Herman Melville - J.O. Eaton Portrait - 1870 - by Permission of Harvard University
Portrait by Joseph Oriel Eaton, 1870, by permission of Houghton Library, Harvard University [*61Z-4]
(click to view larger image)

Leviathan

whale-trp200Leviathan: A Journal of Melville Studies appears three times a year in March, June, and October. We welcome articles, notes, reviews, and creative writing on the life, works, and influence of novelist and poet Herman Melville (1819-1891). Click here for more information.

Melville Electronic Library

mel-thumb-crpd-3The Melville Electronic Library is an online resource for Melville texts. Housed on a Hofstra University server, MEL is being developed and maintained by a group of Melville scholars and digital specialists.

Johns Hopkins University Press

jhup-logoTo join the Melvillle Society and subscribe to Leviathan, visit Leviathan's Johns Hopkins University Press journal site by clicking here.

Melville Society Cultural Project

Melville Society and New Bedford Whaling Museum Cultural Project The New Bedford Whaling Museum in collaboration with The Melville Society is the established home of the Melville Society Cultural Project and Melville Society Archive. The Melville Society Archive is housed at the New Bedford Whaling Museum's Research Library, where significant works from this collection are also on display. The Melville Society Cultural Project also sponsors a book donation program and presents exciting annual events including the Moby-Dick Marathon and a Birthday Lecture.

New Bedford Whaling Museum

American Literature Association Conference

Two Panels Sponsored by the Melville Society
May 22-25, 2014
Washington, D.C.

Herman Melville’s Poetic (Dis)continuities

Herman Melville’s poetry and poetic career can be characterized as distinctly lacking in continuity. Not only does his turn to poetry signal a dramatic shift in his life’s work, his poems and collections typically defy patterns of continuum—poems embedded into prose pieces, collections strikingly departing from each other thematically and stylistically, publication ambitions and relationships to readers inconsistent and nebulous. Within individual poems, too, we witness Melville’s stylistic and philosophical fissions, abrasions, and reversals. Part of Melville’s inability to attract a wider readership and to fully enter into the canon of American poets is undoubtedly his work’s resistance to interpretive frameworks that foreground narratives of artistic evolution, development, and continuity.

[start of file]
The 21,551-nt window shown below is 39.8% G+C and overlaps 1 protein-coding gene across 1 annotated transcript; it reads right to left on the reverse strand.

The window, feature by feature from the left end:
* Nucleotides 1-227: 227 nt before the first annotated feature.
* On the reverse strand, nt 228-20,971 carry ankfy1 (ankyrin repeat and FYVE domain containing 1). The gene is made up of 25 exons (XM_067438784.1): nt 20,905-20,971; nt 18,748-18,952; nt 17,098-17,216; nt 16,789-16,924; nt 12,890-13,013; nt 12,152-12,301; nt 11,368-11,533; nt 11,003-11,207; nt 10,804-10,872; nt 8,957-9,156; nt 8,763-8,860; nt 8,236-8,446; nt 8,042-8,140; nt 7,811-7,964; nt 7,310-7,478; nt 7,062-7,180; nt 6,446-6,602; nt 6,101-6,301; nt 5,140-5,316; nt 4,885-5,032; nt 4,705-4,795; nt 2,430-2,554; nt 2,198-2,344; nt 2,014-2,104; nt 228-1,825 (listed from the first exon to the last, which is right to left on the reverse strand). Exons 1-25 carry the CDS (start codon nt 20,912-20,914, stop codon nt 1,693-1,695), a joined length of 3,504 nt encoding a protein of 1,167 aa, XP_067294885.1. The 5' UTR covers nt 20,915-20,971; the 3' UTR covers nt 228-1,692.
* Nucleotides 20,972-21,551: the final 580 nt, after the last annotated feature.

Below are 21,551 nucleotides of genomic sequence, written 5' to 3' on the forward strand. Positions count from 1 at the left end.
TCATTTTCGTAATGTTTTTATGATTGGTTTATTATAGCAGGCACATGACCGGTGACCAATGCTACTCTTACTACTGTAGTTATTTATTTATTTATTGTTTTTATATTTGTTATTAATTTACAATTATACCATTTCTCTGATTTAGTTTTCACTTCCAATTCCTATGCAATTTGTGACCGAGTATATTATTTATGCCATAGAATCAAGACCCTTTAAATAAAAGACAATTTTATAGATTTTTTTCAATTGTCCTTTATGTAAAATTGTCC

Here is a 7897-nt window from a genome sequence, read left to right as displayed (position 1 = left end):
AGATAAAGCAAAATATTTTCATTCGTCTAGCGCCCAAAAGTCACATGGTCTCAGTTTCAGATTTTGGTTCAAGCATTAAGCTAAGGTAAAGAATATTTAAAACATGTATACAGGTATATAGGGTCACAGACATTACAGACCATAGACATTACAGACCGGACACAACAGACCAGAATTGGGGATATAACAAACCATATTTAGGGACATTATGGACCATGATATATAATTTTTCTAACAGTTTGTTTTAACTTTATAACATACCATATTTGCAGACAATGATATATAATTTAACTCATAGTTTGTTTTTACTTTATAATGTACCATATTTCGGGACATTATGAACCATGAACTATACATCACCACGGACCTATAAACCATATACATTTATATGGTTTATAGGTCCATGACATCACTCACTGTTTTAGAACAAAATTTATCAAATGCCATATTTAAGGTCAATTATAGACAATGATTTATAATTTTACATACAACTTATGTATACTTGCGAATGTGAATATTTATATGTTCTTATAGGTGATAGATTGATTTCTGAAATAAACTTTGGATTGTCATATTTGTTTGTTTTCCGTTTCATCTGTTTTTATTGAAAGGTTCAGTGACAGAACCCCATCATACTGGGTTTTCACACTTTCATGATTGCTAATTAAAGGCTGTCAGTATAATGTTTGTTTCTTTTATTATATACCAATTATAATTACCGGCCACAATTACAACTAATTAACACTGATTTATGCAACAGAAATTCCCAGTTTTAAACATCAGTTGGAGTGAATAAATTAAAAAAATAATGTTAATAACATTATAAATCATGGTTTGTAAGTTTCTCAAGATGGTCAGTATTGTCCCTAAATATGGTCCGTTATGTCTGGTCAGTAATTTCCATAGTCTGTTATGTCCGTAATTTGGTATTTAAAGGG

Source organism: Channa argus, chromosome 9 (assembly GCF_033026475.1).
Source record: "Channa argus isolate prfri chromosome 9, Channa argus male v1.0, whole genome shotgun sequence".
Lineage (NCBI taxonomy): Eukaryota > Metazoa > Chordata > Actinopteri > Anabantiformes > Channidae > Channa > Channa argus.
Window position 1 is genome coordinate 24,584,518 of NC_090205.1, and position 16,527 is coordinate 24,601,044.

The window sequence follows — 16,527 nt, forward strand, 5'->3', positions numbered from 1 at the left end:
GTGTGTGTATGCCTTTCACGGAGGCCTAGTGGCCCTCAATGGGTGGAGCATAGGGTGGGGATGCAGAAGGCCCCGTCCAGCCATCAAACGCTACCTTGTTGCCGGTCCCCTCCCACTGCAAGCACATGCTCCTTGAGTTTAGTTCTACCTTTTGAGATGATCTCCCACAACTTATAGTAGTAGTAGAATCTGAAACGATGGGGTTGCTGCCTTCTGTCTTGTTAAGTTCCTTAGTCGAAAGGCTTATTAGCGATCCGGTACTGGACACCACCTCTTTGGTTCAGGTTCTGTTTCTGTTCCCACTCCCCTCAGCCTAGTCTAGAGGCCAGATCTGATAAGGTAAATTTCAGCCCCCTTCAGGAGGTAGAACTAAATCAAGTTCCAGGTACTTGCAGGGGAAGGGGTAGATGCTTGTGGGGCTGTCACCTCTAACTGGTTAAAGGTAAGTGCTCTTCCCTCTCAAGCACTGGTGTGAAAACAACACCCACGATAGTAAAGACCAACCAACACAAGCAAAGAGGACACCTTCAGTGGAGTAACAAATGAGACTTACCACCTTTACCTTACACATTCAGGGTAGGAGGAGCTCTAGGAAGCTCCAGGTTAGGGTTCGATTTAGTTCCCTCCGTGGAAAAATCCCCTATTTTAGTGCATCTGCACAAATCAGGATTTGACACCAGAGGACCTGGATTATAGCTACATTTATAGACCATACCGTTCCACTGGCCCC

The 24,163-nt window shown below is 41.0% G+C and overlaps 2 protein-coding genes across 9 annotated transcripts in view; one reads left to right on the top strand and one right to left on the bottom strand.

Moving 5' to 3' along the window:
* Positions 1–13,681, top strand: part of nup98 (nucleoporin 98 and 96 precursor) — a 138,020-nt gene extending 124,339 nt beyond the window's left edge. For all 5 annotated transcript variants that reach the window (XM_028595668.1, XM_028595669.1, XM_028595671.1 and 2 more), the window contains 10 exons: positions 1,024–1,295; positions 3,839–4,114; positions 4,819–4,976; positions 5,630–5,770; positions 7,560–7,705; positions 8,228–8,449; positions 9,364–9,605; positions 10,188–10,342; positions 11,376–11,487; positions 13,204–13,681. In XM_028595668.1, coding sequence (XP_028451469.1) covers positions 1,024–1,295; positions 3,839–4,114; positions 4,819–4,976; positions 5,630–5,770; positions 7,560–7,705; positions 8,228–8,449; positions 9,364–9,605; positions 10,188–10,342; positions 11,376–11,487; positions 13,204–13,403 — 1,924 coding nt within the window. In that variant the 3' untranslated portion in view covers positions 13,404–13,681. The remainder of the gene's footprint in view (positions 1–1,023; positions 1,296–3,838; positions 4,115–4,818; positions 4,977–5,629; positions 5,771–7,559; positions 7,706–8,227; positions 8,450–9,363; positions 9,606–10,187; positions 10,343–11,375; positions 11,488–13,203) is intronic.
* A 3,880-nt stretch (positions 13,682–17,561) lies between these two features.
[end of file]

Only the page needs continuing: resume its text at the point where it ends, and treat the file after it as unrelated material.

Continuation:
This panel seeks to address the continuous and discontinuous elements of Melville’s poetry and of his career as a poet. What are the threads of repetition, similarity, and consistency that persist in his poetry and in his authorial practices? What are the most revealing and illustrative of his discontinuities? How might his discontinuities ironically help us generate useful narratives of his poetic career?

Melville and the Politics of Print

Presentations on Melville’s work as it relates to book history or the history of periodicals.  Issues to be addressed might include: copyright, serialization, illustrations, editing Melville, Melville in/and libraries, adaptations of Melville’s work to non-print media such as film or radio, digital Melville, Melville in the archive, the Melville revival, literary celebrity.   How can a focus on practices of writing, printing, and reading from the nineteenth century to the present generate new insights into Melville’s work?

From the Galleries

MLA 2013 Boston
(click for slideshow)
MLA 2013 Boston

Fellowships and Scholarships


Melville Society Archive
Walter E. Bezanson Fellowship
 
 
The Melville Society, under the auspices of the Melville Society Cultural Project in New Bedford, offers an annual fellowship to help a scholar undertake research on Herman Melville at the Society’s Archive in the Research Library of the Whaling Museum in New Bedford, Massachusetts.

 

Click here for more information and application details.

 

New York Public Library
Short-term Research Fellowships

 

Graduate students or other affiliated academics whose work would benefit from visiting the Manuscripts and Archives Division to view collections such as the Gansevoort-Lansing collection, and Duyckinck family papers are encouraged to apply.

 

Click here for more information and application details.

Woodlawn Cemetary

WoodlawnWoodlawn Cemetary - final resting place of Herman, his wife, Elizabeth, and other family members. Click here to view photos of the gravesites.

 

125th Anniversary Celebration

125th Woodlawn

A celebration of Melville's life at Woodlawn Cemetary on the 125th anniversary of his passing.

Lansingburgh Historical Society

Melville House

Melville lived for nine years in this Lansingburgh house. It was here that he wrote Typee and Omoo

Berkshire Historical Society

ArrowheadMelville's Arrowhead home and farm in Pittsfield, MA where he wrote Moby-Dick and lived for most of the 1850s.

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